Neurons that restore walking after paralysis identified

Walking: the Swiss discovery makes it easier to understand the process that occurs after paralysis. Credit: Marcos Santos/USP Images

In a multi-year research program coordinated by the two directors of .NeuroRestore – Grégoire Courtine, Professor of Neurosciences at the Ecole Polytechnique Fédérale de Lausanne (EPFL, Switzerland), and Jocelyne Bloch, Neurosurgeon at the Center Hospitalier Universitaire de Lausanne (CHUV) – , patients paralyzed by spinal cord injury who underwent targeted epidural electrical stimulation of the area that controls leg movement were able to regain some motor function.

In the new study from .NeuroRestore scientists, published in the review nature, not only was the efficacy of this therapy demonstrated in nine patients, but an improvement in motor function was demonstrated in patients after the neurorehabilitation process was completed and when electrical stimulation was turned off. This suggested that the nerve fibers used for walking had reorganized. Scientists believe that understanding exactly how this neural reorganization takes place was crucial in order to develop more effective treatments and improve the lives of as many patients as possible.

Credit: Federal Polytechnic School of Lausanne

Reorganization of neurons

To arrive at this understanding, the research team first studied the underlying mechanisms in mice. This revealed a surprising property in a family of neurons that express the Vsx2 gene: although these neurons were not required for walking in healthy mice, they were essential for the recovery of motor function after spinal cord injury. .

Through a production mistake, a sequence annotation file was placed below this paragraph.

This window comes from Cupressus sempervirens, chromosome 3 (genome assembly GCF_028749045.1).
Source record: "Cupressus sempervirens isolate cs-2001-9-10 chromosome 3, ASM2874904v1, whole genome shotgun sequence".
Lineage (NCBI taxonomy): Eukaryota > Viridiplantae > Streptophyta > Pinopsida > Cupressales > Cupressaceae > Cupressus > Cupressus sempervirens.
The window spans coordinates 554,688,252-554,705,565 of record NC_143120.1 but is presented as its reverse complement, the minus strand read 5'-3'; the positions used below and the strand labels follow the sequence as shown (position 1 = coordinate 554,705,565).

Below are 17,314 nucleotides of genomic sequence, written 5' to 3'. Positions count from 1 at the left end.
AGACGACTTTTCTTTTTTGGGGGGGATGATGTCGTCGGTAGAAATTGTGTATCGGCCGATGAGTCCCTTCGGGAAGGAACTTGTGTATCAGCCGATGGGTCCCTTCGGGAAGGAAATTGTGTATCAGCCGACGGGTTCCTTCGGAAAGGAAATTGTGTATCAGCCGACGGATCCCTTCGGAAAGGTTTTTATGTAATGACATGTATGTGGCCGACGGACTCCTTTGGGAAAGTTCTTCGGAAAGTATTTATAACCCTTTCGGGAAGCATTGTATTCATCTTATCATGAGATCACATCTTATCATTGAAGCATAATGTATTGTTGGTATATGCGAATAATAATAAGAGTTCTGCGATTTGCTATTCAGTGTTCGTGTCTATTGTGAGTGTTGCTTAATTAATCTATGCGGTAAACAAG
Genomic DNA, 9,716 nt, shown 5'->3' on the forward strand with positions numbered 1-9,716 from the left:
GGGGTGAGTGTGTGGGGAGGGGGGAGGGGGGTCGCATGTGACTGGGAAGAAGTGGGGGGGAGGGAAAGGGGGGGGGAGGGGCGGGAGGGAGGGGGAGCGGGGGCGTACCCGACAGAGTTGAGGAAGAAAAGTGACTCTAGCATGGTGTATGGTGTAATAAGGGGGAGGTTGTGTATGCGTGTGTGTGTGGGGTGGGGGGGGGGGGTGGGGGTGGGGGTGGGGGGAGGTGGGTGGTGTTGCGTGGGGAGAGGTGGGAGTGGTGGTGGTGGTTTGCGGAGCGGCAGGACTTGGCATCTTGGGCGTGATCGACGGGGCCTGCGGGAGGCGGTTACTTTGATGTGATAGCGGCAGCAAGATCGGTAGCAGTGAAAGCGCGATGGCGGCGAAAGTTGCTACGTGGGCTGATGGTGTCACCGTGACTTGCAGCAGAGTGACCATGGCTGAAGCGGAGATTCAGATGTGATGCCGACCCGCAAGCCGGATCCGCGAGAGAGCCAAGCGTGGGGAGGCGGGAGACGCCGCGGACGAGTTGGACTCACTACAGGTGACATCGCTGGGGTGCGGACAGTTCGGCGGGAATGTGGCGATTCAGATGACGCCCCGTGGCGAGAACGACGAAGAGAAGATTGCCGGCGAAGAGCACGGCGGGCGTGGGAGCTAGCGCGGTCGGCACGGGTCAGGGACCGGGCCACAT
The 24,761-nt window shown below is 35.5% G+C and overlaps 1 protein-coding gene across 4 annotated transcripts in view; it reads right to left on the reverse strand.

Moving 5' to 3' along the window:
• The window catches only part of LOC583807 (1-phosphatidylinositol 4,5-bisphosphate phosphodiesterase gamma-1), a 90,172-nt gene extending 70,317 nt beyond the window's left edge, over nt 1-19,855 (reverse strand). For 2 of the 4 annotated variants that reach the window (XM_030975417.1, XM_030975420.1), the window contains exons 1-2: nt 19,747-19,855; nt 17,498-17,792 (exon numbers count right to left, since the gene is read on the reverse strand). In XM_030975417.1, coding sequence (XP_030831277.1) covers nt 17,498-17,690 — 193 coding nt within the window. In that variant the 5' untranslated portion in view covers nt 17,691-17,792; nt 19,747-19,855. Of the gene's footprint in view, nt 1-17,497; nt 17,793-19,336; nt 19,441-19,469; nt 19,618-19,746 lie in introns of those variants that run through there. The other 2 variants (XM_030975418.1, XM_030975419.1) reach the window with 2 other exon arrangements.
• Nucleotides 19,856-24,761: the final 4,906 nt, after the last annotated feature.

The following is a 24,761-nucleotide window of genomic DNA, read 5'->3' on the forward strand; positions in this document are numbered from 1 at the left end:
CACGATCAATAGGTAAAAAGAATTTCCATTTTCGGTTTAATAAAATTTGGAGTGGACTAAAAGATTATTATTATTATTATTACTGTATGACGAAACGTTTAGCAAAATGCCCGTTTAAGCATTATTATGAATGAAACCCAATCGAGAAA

This discovery is the culmination of several phases of research. For the first time, scientists were able to visualize the activity of a patient’s spinal cord while walking. This led to an unexpected finding: During the process of spinal cord stimulation, neural activity actually decreased while walking. The scientists speculated that this was because neural activity was selectively directed towards recovering motor function.

To test their hypothesis, the team developed advanced molecular technology. “We established the first 3D molecular mapping of the spinal cord,” Courtine said. “Our model allows us to observe the recovery process with improved granularity – at the level of neurons.” Using their very precise model, the scientists discovered that stimulation of the spinal cord activates Vsx2 neurons and that these neurons become increasingly important as the reorganization process takes place.

versatile implant

Stéphanie Lacour, a professor at EPFL, helped the research team validate their findings with the epidural implants developed in their laboratory. Lacour adapted the implants by adding light-emitting diodes that allowed the system to not only stimulate the spinal cord, but also deactivate Vsx2 neurons on their own through an optogenetic process. When the system was used on mice with spinal cord injury, the mice immediately stopped walking due to neuron deactivation – but there was no effect on healthy mice. This implies that Vsx2 neurons are necessary and sufficient for spinal cord stimulation therapies to be effective and lead to neuronal reorganization.

“It is critical that neuroscientists be able to understand the specific role that each neuronal subpopulation plays in a complex activity like walking,” Bloch said. “Our new study, in which nine patients in the clinical trial were able to recover some degree of motor function with our implants, gives us valuable insight into the process of reorganization of neurons in the spinal cord.”

Jordan Squair, who focuses on regenerative therapies at .Neurorestore, added: “This paves the way for more targeted treatments for paralyzed patients. Now we can try to manipulate these neurons to regenerate the spinal cord.

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